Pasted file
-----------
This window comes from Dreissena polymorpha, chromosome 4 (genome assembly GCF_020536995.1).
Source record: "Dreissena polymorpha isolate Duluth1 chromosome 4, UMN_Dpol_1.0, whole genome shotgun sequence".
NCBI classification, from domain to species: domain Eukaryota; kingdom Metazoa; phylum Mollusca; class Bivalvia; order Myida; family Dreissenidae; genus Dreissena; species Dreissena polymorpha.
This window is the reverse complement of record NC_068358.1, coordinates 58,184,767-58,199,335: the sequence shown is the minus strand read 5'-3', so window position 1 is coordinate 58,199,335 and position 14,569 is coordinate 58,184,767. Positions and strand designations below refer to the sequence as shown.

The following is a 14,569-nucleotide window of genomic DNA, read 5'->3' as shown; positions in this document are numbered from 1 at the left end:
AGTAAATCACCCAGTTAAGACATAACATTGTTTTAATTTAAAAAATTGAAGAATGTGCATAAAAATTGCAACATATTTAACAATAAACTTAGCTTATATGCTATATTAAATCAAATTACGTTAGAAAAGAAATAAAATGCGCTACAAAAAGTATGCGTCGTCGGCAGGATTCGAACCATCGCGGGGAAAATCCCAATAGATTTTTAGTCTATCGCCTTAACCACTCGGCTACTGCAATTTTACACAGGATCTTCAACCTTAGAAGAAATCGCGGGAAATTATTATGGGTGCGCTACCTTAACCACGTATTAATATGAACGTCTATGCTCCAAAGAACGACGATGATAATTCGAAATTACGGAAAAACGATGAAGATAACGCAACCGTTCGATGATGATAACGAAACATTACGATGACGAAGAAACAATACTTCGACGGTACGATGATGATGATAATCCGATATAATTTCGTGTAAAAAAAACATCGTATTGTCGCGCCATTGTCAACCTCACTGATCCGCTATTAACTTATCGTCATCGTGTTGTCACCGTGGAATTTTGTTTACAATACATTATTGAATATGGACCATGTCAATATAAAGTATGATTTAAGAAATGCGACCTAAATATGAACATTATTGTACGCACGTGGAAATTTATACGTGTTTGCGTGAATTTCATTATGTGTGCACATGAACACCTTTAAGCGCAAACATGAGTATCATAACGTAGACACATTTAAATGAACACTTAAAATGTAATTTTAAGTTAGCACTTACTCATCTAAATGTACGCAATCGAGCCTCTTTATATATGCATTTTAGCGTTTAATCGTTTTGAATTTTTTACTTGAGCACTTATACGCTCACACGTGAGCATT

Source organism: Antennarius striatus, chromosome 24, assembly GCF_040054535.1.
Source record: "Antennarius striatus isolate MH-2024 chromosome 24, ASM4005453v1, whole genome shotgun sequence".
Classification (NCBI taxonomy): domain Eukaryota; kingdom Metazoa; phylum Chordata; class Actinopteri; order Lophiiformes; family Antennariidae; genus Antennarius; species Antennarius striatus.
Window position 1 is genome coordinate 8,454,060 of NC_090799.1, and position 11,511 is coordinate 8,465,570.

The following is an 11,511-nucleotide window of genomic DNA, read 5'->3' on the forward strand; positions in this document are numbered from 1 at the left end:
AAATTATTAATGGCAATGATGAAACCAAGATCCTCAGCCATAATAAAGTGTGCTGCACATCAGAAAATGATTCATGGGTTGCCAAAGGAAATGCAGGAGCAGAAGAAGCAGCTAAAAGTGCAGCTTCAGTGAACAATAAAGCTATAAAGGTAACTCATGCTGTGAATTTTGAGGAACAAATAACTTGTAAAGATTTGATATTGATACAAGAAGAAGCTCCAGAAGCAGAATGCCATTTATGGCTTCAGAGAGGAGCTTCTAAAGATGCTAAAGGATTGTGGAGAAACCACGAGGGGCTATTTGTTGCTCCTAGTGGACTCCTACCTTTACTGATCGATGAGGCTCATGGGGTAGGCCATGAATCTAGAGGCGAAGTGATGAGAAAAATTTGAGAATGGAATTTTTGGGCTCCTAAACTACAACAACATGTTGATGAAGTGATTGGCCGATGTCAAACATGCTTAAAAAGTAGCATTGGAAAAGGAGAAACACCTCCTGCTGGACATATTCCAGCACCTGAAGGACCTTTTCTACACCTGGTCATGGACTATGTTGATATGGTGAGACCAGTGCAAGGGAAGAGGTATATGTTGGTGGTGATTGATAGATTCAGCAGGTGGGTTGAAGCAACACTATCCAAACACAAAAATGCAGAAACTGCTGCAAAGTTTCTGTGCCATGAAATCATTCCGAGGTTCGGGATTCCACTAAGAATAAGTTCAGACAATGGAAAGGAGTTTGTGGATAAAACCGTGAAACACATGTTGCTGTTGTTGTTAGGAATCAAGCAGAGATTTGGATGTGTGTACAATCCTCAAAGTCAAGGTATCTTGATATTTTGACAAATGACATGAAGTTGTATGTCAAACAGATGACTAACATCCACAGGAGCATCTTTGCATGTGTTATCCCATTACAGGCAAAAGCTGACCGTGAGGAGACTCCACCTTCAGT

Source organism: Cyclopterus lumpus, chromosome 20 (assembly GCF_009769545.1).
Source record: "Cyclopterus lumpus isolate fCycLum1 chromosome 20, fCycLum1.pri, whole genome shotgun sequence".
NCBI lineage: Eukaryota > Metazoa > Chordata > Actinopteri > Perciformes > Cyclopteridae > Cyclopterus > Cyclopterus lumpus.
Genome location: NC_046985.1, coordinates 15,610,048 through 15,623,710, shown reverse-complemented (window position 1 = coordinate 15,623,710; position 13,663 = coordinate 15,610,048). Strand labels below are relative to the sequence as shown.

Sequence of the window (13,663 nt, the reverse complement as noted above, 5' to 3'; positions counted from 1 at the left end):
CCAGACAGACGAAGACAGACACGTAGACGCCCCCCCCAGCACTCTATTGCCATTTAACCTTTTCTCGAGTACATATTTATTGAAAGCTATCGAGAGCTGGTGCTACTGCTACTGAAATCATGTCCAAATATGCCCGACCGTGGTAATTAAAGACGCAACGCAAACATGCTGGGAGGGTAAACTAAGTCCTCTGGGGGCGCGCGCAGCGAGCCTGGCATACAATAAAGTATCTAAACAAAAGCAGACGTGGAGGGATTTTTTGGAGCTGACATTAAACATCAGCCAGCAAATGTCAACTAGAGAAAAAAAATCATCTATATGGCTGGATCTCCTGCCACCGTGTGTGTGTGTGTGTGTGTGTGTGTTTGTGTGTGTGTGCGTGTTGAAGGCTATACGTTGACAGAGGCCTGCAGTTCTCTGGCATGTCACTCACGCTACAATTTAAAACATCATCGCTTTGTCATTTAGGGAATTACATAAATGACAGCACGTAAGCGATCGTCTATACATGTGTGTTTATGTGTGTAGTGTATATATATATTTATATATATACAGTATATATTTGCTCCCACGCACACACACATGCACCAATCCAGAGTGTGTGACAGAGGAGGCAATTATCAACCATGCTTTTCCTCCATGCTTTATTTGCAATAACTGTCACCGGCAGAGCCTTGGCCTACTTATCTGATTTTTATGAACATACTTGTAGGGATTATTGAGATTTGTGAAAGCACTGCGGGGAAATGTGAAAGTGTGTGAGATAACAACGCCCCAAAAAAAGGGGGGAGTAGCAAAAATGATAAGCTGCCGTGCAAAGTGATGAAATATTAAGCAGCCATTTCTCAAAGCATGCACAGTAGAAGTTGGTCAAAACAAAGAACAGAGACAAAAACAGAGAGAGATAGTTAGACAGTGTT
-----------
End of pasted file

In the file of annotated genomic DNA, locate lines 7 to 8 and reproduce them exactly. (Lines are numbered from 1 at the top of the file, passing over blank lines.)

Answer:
Source organism: Antennarius striatus, chromosome 24, assembly GCF_040054535.1.
Source record: "Antennarius striatus isolate MH-2024 chromosome 24, ASM4005453v1, whole genome shotgun sequence".